Phishing for Phools: The Economics of Manipulation and Deception

By Hauptman, Robert | Journal of Information Ethics, Fall 2017 | Go to article overview

Phishing for Phools: The Economics of Manipulation and Deception


Hauptman, Robert, Journal of Information Ethics


Phishing for Phools: The Economics of Manipulation and Deception George A. Akerlof and Robert J. Shiller. Princeton, NJ: Princeton University Press, 2015. 272 pp. $24.95

George Akerlof won the Nobel Prize in Economics in 2001; Robert Shiller won it 12 years later. They are a formidable pair of economists who probably write incomprehensible mathematical papers on micro- and macro-economic theory, which may even confuse their peers.1 Somehow they have combined here to produce an eminently readable text, one that anyone with a high school education can understand and savor. People operating in the real, economic world of earning, spending, advertising, purchasing, and renting should avail themselves of the material presented. It alerts the financially ingenuous to the tricks that deceive them - the phools of the title. The market, so beloved by defenders of unrestricted capitalism, lends itself to deception and trickery that seduce us to purchase and overpay for (mediocre) things we do not require (and sometimes do not even want). It is a vicious cycle perpetrated by marketers and advertisers. Early copywriters created narrative texts that convinced people to purchase sometimes completely worthless products. They lied or distorted - about, for example, useless hearing aids as well as pain pills in what the authors describe as "perhaps the most nauseating ad of all time": "Anacin contained 'the pain reliever doctors recommend most.'" But other brands also contain aspirin! Next come the many rip-offs that sully the auto, house, and credit card business (an industry that earns $150 billion a year), as well as politics (where democracy is undermined).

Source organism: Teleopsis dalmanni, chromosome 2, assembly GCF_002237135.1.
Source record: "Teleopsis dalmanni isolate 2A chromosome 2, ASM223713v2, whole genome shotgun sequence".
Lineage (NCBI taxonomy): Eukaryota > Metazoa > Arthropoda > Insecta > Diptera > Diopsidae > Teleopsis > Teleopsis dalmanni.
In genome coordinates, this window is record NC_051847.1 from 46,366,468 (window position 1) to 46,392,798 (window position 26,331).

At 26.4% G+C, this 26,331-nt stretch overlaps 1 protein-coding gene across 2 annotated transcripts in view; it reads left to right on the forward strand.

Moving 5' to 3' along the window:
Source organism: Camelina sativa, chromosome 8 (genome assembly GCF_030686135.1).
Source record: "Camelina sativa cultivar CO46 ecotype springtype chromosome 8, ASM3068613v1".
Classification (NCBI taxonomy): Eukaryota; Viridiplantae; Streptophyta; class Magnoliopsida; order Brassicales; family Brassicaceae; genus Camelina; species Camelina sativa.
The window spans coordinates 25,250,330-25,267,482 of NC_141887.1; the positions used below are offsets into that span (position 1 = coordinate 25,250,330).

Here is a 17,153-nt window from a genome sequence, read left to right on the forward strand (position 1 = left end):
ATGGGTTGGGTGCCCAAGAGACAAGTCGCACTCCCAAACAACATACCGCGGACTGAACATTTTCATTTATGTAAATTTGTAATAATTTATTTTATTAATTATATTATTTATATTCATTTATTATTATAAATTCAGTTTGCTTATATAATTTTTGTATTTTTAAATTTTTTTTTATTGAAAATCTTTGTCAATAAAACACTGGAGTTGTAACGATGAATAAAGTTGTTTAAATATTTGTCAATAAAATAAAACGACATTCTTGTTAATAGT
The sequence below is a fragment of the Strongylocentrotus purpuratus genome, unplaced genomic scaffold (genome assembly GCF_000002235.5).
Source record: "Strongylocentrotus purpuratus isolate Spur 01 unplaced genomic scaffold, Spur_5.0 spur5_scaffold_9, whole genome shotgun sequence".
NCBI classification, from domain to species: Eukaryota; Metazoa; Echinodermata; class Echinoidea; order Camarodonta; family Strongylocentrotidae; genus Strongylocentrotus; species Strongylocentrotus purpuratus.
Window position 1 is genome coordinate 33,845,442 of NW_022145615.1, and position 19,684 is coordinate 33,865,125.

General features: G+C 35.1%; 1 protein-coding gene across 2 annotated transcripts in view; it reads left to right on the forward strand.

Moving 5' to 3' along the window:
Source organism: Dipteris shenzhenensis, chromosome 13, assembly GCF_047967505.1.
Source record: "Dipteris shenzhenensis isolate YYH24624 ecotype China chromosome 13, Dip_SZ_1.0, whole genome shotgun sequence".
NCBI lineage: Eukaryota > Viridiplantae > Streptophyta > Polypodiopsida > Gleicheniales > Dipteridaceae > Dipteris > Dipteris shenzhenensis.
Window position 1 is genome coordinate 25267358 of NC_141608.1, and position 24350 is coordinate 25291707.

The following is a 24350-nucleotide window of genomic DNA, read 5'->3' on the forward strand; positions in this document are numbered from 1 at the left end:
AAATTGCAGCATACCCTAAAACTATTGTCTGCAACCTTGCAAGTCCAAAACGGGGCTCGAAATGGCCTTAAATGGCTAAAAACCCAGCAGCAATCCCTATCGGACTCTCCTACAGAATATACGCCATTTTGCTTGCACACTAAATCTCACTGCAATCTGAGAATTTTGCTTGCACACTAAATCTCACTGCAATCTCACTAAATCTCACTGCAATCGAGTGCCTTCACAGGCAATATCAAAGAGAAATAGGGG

Worse, because they bear immediate negative results, are the production and sale of food and pharmaceuticals. Food is safer than it was a hundred years ago, when it was contaminated with offal and disease, but it is now overflowing with fat, salt, and sugar, the ingestion of which causes real physical and mental harm. And drugs may make it through the FDA gauntlet only to harm or kill. An excellent example is the pain reliever Vioxx, which was responsible for 26,000 to 56,000 deaths; this drug is no longer available. When Big Pharma is not gaming the FDA, it is doing the same thing to both doctors and patients, The former are inundated by salesmen and their lagniappes (bribes). Patients are those people who read newspapers and watch television where advertisements and commercials for specific medicinals are touted and which often conclude by admonishing the unknowledgeable to request a prescription for the potent (and potentially fatal) drug from a doctor. These drugs earn astounding amounts of money (many billions of dollars) for their producers.

The authors next attempt to show how the creation or development of something (Facebook, rankings), which helps to stimulate the economy, may have a negative, harmful side effect. They are especially hard on tobacco and alcohol, which people continue to consume even though they suspect or k now they are harmful ("almost 20 percent of all U. …

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